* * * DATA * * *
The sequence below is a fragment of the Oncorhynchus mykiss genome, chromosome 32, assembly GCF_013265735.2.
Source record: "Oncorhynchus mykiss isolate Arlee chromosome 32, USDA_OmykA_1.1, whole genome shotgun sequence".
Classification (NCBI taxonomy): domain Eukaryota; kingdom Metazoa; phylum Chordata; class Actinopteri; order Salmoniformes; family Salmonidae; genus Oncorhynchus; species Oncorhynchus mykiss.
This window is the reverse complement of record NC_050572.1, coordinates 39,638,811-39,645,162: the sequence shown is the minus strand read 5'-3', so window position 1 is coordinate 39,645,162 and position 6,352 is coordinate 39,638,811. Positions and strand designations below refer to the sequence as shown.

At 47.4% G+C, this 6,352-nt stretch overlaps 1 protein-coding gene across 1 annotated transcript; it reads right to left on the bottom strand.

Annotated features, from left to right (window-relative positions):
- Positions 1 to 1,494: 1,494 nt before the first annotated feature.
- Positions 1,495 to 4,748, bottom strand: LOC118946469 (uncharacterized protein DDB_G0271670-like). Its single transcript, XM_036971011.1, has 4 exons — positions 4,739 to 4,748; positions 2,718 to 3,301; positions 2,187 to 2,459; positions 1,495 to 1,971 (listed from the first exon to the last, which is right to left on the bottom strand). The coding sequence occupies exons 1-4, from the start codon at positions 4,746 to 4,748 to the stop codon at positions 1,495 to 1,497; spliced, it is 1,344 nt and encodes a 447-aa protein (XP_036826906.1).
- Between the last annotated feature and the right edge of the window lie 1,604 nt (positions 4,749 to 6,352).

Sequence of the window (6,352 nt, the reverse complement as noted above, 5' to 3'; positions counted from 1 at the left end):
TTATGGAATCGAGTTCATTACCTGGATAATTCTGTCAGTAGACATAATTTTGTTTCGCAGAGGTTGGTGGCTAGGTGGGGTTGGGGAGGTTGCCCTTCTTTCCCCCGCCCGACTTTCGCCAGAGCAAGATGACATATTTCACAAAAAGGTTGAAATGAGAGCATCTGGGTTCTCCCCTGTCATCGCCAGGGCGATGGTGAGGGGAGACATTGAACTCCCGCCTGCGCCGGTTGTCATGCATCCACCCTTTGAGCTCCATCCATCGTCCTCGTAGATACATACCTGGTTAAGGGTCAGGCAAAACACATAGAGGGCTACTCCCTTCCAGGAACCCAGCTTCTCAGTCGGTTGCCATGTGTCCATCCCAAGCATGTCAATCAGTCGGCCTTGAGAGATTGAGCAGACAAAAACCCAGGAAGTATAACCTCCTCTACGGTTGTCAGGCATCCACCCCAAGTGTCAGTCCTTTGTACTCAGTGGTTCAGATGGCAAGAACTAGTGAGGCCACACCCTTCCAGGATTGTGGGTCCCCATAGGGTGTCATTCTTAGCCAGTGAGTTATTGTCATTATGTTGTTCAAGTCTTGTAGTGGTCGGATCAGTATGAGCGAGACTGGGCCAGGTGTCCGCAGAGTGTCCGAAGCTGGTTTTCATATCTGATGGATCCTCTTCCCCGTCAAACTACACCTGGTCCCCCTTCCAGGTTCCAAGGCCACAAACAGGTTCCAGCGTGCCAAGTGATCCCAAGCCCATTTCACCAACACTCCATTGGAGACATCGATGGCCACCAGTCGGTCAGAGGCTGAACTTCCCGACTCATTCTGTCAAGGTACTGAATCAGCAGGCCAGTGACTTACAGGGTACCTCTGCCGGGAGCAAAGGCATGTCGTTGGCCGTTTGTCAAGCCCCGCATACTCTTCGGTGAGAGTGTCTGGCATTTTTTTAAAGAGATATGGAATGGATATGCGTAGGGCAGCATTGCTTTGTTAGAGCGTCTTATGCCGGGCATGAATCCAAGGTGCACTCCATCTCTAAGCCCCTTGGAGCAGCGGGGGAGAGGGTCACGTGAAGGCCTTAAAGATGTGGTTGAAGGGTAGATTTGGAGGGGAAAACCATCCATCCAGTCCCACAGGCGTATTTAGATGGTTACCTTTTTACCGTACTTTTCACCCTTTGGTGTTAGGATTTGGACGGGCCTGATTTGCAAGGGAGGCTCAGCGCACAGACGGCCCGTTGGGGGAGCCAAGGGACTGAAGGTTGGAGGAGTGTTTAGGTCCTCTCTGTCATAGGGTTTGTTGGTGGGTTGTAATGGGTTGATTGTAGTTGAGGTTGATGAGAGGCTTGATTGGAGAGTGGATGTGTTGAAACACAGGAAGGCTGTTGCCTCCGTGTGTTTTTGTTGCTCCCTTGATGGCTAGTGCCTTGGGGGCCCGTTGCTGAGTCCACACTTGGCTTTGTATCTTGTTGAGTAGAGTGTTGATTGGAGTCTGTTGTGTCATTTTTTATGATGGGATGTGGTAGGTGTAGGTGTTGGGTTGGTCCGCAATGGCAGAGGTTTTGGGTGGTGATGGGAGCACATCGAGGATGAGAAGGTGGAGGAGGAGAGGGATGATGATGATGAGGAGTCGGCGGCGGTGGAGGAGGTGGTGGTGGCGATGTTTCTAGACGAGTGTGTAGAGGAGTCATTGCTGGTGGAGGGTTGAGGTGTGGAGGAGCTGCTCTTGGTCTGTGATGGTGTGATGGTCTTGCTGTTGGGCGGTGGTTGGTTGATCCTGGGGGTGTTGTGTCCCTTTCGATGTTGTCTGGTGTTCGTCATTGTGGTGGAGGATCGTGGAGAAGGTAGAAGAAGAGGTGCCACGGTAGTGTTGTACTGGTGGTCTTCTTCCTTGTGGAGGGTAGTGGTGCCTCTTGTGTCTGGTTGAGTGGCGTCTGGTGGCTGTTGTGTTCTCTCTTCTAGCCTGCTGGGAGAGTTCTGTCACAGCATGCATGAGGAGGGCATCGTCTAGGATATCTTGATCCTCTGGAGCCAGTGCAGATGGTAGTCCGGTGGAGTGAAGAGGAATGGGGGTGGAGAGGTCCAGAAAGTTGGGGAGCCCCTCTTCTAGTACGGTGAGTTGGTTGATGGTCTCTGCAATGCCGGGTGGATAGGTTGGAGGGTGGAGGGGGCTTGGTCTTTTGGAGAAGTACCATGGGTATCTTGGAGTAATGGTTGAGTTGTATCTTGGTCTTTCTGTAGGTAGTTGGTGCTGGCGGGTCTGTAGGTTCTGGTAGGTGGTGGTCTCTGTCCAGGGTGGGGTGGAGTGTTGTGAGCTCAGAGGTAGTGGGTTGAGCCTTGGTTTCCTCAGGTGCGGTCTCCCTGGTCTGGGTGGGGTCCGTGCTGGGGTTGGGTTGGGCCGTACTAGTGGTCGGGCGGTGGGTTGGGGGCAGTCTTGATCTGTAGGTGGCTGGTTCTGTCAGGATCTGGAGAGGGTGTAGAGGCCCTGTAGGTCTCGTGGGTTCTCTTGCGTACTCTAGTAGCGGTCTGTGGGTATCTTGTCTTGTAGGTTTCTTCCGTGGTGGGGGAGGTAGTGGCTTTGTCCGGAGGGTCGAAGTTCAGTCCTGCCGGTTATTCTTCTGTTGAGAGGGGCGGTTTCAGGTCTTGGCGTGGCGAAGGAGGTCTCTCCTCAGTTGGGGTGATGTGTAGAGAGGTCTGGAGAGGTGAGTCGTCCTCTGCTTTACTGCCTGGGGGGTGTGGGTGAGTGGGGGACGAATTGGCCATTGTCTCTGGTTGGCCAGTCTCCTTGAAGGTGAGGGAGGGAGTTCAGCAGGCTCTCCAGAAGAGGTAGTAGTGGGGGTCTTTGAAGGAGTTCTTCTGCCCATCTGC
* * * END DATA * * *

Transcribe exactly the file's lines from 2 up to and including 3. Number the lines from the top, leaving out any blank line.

Source record: "Oncorhynchus mykiss isolate Arlee chromosome 32, USDA_OmykA_1.1, whole genome shotgun sequence".
Classification (NCBI taxonomy): domain Eukaryota; kingdom Metazoa; phylum Chordata; class Actinopteri; order Salmoniformes; family Salmonidae; genus Oncorhynchus; species Oncorhynchus mykiss.